James has realized this ambition through the LeBron James Family Foundation, which will provide mentoring and full college scholarships to 1,100 underprivileged children in his hometown of Akron. He has also used his platform as the game’s most famous star to speak out on issues such as President Donald Trump’s immigration executive order and the relationship between law enforcement and black communities. And while he didn’t promise to end Cleveland’s 50-year championship drought, James did, in dramatic style, lead the Cavaliers to overturn a 3-1 series deficit against the favored Golden State Warriors.

12. Джон Кейсик (Касич) 
- Американский политик, представляющий Республиканскую партию. 69-й и ныне действующий губернатор штата Огайо

Kasich’s moderation didn’t resonate with Republican voters in last year’s presidential primaries. But as the leader of a politically consequential state, the Trump skeptic commands a key platform. Lately he has used it to rally GOP governors behind preserving the Affordable Care Act’s Medicaid expansion, which allowed him to secure coverage for nearly 700,000 Ohioans. Kasich made his case directly to Trump in February, and it made a difference: Instead of immediately zeroing out federal support, the GOP’s replacement plan would extend it until 2020.

13. Джон Делани - Член Палаты представителей США от штата Мэриленд

Being a House Democrat in a government Republicans dominate entirely sounds like a recipe for irrelevance. But one of the new administration’s signature issues, rebuilding the nation’s infrastructure, is a problem Delaney has focused on since he arrived in Congress four years ago. Delaney is pushing a business-friendly solution: He wants to tap proceeds from repatriated foreign profits to seed public-­private partnerships that will take on new projects. That may be the best option for unleashing major spending without blowing a hole in the federal deficit.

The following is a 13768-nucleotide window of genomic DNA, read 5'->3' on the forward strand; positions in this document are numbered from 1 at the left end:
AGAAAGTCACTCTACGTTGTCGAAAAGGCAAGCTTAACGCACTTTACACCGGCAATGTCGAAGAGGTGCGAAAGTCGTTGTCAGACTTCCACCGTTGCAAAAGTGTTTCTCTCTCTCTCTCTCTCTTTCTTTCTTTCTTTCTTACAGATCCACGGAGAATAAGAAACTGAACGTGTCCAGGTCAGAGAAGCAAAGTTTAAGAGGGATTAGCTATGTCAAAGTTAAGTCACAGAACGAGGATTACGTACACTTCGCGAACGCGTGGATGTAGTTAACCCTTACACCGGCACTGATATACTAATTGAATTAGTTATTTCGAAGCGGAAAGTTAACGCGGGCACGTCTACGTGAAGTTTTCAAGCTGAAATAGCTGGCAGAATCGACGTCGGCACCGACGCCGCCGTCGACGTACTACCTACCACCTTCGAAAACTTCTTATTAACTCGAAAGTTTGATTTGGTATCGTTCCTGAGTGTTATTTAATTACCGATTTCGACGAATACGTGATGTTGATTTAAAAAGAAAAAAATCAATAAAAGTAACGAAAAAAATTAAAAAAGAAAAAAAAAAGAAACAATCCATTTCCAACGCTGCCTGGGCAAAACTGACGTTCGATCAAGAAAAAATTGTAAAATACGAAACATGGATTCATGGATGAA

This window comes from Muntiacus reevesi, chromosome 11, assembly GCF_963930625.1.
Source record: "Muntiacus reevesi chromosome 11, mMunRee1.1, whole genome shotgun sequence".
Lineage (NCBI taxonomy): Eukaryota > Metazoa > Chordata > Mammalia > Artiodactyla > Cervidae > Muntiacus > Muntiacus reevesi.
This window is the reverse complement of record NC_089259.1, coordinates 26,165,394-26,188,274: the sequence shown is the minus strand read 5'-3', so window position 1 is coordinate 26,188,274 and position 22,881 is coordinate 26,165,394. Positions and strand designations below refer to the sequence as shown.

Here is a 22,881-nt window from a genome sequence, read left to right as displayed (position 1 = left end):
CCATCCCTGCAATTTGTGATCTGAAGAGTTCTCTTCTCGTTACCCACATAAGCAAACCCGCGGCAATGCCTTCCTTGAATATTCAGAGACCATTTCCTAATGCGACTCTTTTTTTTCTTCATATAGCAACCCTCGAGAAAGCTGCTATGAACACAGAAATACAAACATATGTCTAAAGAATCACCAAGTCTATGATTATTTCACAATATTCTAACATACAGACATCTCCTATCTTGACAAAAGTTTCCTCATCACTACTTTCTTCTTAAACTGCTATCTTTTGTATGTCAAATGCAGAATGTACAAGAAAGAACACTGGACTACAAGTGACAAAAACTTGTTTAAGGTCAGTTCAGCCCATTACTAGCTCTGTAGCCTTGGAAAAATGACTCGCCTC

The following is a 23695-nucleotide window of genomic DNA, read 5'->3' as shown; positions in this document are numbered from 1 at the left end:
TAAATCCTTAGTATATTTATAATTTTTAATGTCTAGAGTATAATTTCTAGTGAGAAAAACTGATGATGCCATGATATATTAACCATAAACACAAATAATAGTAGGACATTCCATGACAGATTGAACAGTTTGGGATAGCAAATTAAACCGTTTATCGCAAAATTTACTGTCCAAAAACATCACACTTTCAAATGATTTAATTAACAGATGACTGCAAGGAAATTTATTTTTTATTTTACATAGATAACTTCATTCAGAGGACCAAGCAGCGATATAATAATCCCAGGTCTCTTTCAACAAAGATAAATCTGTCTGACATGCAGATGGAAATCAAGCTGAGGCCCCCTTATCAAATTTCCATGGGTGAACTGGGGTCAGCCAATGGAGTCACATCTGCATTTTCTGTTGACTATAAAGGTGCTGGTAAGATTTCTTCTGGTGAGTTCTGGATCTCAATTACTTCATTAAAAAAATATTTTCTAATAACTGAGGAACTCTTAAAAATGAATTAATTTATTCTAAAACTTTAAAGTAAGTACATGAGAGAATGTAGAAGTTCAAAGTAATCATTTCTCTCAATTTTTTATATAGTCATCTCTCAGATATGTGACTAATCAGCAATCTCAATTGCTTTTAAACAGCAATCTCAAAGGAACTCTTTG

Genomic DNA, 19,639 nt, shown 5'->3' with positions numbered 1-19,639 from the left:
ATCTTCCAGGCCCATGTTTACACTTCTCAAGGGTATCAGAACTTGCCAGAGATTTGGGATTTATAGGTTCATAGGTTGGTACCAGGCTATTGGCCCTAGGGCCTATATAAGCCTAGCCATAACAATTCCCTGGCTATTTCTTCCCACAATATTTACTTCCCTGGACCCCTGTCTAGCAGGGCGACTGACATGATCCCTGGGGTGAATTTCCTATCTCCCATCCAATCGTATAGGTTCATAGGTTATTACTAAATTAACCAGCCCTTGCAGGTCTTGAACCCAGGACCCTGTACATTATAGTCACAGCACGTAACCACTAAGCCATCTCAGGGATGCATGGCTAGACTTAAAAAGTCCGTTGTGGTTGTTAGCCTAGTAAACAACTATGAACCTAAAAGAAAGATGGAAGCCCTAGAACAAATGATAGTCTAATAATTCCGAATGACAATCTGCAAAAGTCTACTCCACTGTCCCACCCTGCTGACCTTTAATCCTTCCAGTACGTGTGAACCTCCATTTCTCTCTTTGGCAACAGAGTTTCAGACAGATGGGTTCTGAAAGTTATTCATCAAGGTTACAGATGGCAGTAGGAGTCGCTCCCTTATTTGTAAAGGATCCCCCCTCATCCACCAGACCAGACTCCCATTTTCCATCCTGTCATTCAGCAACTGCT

14. Хелле Торнинг-Шмитт - Датский политик, премьер-министр Дании в 2011—2015 годах, лидер Социал-демократической партии с 2005 года по 2015 год

As Denmark’s first female Prime Minister, Thorning-Schmidt helped steer the nation through the financial crisis. Today, in her dream job, she runs a charity with a budget of over $2 billion that reaches 55 million children in 120 countries. Save the Children’s latest campaign seeks to address 400 million “forgotten” poor children who are excluded from services like health care and education because they are girls, refugees, or disabled.

15. Кэтрин Хейхо - Директор Центра климатических исследований Техасского технологического университета в Лаббоке

Many lament that, in these politically charged and contentious times, Americans can’t even agree on science anymore. Indeed, attitudes toward climate change—whether, despite the abundance of evidence, it really exists—have widened with the nation’s polarization. Into this breach steps Hayhoe, a Canadian climate scientist who also happens to be an Evangelical Christian living in Texas; from this unique perch, and with the help of her PBS web series “Global Weirding,” she has become a friendly if unexpected force in spreading the science. Whether speaking to her digital audience, or with fellow parishioners, Hayhoe’s approach is patient and compassionate and modeled after conversations she had with her husband, a linguistics professor and pastor who once himself had doubts about climate change. Together, they wrote Climate for Change: Global Warming Facts for Faith-Based Decisions in 2009 (it’s being reissued this year), a book, in which, just as importantly, Hayhoe, an active and well-published leader in her field, came out to the scientific community as religious.